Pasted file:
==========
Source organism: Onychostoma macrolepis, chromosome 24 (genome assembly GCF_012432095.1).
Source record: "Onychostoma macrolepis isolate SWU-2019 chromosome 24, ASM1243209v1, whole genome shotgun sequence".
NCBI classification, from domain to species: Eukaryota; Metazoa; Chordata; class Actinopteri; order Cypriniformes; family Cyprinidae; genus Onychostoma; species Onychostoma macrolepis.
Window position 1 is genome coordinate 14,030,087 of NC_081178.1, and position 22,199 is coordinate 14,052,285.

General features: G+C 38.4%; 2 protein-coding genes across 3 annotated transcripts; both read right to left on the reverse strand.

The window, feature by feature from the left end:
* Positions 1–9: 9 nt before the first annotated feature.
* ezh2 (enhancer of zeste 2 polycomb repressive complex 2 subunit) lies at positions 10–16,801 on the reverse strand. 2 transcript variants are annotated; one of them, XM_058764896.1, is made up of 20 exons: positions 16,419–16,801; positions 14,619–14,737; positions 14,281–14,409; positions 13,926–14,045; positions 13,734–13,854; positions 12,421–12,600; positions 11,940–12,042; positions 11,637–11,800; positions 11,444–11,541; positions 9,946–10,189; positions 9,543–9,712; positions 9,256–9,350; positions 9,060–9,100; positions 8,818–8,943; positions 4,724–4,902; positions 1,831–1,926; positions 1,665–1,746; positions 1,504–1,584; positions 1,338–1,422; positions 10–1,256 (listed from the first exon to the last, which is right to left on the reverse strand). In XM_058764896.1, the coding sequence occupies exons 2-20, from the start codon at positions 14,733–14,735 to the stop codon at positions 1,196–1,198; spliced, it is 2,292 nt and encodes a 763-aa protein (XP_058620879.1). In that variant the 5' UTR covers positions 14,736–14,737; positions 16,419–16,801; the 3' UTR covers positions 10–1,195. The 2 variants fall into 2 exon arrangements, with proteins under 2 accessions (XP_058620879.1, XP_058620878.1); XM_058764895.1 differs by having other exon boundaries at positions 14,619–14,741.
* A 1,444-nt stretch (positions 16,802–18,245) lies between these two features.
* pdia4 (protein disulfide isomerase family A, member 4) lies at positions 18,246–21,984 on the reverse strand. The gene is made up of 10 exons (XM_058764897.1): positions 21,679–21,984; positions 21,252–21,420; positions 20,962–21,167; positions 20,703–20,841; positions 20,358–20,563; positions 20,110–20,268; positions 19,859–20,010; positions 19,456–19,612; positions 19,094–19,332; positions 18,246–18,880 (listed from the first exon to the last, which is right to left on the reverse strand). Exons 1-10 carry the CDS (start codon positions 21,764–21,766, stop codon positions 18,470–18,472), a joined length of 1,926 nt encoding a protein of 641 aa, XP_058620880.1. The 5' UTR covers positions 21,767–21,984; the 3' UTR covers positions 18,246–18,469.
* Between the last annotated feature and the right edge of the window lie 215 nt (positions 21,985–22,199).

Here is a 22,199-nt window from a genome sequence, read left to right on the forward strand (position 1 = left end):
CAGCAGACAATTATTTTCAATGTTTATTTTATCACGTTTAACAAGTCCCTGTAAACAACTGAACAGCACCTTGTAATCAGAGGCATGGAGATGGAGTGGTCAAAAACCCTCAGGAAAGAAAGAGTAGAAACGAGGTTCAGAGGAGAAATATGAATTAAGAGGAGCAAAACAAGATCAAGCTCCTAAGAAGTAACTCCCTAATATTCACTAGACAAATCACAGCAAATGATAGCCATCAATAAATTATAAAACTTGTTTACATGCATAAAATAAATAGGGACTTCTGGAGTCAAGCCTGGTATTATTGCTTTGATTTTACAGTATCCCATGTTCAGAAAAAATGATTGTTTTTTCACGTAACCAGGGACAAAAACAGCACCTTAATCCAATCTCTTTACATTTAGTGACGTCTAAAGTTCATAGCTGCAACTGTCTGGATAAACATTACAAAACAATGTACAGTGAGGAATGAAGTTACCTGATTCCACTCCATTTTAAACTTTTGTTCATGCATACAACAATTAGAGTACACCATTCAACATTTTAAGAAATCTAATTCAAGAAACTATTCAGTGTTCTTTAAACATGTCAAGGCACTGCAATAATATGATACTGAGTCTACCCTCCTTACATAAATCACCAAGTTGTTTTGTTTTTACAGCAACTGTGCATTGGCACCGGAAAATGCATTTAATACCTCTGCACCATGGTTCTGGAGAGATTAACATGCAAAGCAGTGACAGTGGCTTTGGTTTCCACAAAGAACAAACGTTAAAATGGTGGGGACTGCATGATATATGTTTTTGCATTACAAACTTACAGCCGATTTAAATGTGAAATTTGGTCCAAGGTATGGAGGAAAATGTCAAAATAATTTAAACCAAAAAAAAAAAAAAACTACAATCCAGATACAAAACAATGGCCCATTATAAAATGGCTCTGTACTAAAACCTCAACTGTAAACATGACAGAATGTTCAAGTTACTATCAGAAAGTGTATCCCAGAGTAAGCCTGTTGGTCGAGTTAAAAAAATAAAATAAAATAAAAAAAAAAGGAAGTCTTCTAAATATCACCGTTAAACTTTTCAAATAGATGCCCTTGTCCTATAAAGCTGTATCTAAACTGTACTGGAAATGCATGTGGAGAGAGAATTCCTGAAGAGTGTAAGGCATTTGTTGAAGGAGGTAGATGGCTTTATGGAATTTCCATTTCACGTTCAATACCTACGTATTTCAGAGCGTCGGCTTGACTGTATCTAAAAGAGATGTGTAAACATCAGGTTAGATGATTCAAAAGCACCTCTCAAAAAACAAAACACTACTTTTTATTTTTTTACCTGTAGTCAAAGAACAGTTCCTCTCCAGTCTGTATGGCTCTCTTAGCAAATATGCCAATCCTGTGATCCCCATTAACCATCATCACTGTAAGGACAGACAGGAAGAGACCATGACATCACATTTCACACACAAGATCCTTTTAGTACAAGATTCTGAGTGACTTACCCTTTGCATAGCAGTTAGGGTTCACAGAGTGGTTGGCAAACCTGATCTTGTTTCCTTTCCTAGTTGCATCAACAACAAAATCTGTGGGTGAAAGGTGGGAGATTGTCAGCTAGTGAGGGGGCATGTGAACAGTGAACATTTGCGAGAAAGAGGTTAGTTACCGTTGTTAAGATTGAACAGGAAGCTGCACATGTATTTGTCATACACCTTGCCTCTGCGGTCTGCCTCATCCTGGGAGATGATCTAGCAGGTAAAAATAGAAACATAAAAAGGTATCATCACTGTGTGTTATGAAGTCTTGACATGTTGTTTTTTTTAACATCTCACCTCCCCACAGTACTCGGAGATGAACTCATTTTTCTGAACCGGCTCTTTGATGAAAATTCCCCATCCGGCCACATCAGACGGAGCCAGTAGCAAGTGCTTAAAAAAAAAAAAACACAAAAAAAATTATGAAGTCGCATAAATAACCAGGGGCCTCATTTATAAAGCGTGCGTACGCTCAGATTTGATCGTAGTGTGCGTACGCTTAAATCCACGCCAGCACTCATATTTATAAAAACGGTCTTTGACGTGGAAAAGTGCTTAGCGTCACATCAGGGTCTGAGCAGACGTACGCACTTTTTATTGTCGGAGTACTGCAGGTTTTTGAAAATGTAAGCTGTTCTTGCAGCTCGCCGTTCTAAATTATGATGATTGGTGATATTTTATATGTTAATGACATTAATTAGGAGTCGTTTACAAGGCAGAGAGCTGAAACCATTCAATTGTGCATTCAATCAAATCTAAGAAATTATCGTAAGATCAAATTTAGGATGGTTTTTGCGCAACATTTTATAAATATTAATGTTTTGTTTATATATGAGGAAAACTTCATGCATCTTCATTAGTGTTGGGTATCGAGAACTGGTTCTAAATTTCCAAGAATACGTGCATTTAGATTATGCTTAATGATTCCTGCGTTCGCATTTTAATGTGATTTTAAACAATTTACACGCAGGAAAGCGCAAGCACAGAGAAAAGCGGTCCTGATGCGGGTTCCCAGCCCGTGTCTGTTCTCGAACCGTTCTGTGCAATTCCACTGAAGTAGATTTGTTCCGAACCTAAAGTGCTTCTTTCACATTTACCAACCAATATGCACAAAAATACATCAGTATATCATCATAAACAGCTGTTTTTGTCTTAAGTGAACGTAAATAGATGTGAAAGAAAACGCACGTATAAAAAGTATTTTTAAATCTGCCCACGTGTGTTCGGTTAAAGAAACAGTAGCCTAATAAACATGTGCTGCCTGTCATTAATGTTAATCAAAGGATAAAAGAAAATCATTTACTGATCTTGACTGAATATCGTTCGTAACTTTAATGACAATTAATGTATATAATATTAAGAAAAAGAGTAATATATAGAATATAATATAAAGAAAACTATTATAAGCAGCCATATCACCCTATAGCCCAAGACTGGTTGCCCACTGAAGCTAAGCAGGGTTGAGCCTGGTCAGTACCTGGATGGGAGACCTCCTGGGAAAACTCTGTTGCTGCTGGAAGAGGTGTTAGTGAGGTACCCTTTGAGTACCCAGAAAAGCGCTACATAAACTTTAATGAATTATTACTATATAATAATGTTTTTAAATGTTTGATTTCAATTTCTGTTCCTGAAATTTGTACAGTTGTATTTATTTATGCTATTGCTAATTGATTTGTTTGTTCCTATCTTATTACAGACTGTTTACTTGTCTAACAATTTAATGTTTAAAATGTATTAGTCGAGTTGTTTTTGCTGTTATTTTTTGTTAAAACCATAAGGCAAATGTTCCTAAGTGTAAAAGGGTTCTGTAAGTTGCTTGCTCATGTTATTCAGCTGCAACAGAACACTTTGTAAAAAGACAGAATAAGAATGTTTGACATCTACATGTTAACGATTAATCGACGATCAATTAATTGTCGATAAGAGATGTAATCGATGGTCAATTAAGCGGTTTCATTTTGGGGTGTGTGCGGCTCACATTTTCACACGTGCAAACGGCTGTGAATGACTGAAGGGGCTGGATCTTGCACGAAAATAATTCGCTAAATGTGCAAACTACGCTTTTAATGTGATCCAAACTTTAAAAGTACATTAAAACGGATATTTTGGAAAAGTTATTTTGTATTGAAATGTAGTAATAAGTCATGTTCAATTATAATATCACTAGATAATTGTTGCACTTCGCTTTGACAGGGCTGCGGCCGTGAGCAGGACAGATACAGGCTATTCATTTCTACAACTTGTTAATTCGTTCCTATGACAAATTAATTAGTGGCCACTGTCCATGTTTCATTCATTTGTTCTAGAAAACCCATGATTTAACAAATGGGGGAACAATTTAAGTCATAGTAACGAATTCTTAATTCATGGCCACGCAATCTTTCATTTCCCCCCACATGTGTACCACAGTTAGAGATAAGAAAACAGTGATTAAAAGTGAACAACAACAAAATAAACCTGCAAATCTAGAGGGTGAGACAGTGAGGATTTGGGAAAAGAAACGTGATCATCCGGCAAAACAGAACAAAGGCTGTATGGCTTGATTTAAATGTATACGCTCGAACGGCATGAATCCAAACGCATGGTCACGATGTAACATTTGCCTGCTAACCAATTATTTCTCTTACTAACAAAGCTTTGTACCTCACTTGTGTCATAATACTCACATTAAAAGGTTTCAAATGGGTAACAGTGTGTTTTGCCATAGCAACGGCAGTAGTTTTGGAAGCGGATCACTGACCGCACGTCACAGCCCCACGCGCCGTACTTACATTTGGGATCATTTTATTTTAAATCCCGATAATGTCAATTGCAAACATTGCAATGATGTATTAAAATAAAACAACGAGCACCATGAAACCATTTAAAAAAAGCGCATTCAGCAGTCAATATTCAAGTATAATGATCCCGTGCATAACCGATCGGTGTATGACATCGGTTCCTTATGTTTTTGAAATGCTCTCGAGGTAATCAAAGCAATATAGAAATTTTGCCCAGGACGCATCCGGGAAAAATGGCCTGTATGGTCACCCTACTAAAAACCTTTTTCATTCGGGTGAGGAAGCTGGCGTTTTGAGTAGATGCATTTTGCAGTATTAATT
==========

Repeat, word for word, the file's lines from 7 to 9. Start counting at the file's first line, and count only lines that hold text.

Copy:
* Positions 1–9: 9 nt before the first annotated feature.
* ezh2 (enhancer of zeste 2 polycomb repressive complex 2 subunit) lies at positions 10–16,801 on the reverse strand. 2 transcript variants are annotated; one of them, XM_058764896.1, is made up of 20 exons: positions 16,419–16,801; positions 14,619–14,737; positions 14,281–14,409; positions 13,926–14,045; positions 13,734–13,854; positions 12,421–12,600; positions 11,940–12,042; positions 11,637–11,800; positions 11,444–11,541; positions 9,946–10,189; positions 9,543–9,712; positions 9,256–9,350; positions 9,060–9,100; positions 8,818–8,943; positions 4,724–4,902; positions 1,831–1,926; positions 1,665–1,746; positions 1,504–1,584; positions 1,338–1,422; positions 10–1,256 (listed from the first exon to the last, which is right to left on the reverse strand). In XM_058764896.1, the coding sequence occupies exons 2-20, from the start codon at positions 14,733–14,735 to the stop codon at positions 1,196–1,198; spliced, it is 2,292 nt and encodes a 763-aa protein (XP_058620879.1). In that variant the 5' UTR covers positions 14,736–14,737; positions 16,419–16,801; the 3' UTR covers positions 10–1,195. The 2 variants fall into 2 exon arrangements, with proteins under 2 accessions (XP_058620879.1, XP_058620878.1); XM_058764895.1 differs by having other exon boundaries at positions 14,619–14,741.
* A 1,444-nt stretch (positions 16,802–18,245) lies between these two features.